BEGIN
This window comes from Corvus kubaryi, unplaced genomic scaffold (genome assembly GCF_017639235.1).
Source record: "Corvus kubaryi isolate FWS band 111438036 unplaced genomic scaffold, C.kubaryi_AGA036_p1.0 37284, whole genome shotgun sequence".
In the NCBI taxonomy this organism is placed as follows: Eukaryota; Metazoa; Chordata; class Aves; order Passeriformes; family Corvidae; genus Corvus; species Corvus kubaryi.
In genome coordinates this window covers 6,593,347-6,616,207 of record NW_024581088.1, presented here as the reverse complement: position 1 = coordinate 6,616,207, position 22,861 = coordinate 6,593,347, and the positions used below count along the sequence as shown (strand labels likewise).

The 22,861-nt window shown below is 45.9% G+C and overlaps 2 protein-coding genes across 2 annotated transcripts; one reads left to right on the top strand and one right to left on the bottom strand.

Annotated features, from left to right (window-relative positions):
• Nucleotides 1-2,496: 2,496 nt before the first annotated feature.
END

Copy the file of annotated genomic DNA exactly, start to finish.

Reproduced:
This window comes from Corvus kubaryi, unplaced genomic scaffold (genome assembly GCF_017639235.1).
Source record: "Corvus kubaryi isolate FWS band 111438036 unplaced genomic scaffold, C.kubaryi_AGA036_p1.0 37284, whole genome shotgun sequence".
In the NCBI taxonomy this organism is placed as follows: Eukaryota; Metazoa; Chordata; class Aves; order Passeriformes; family Corvidae; genus Corvus; species Corvus kubaryi.
In genome coordinates this window covers 6,593,347-6,616,207 of record NW_024581088.1, presented here as the reverse complement: position 1 = coordinate 6,616,207, position 22,861 = coordinate 6,593,347, and the positions used below count along the sequence as shown (strand labels likewise).

The 22,861-nt window shown below is 45.9% G+C and overlaps 2 protein-coding genes across 2 annotated transcripts; one reads left to right on the top strand and one right to left on the bottom strand.

Annotated features, from left to right (window-relative positions):
• Nucleotides 1-2,496: 2,496 nt before the first annotated feature.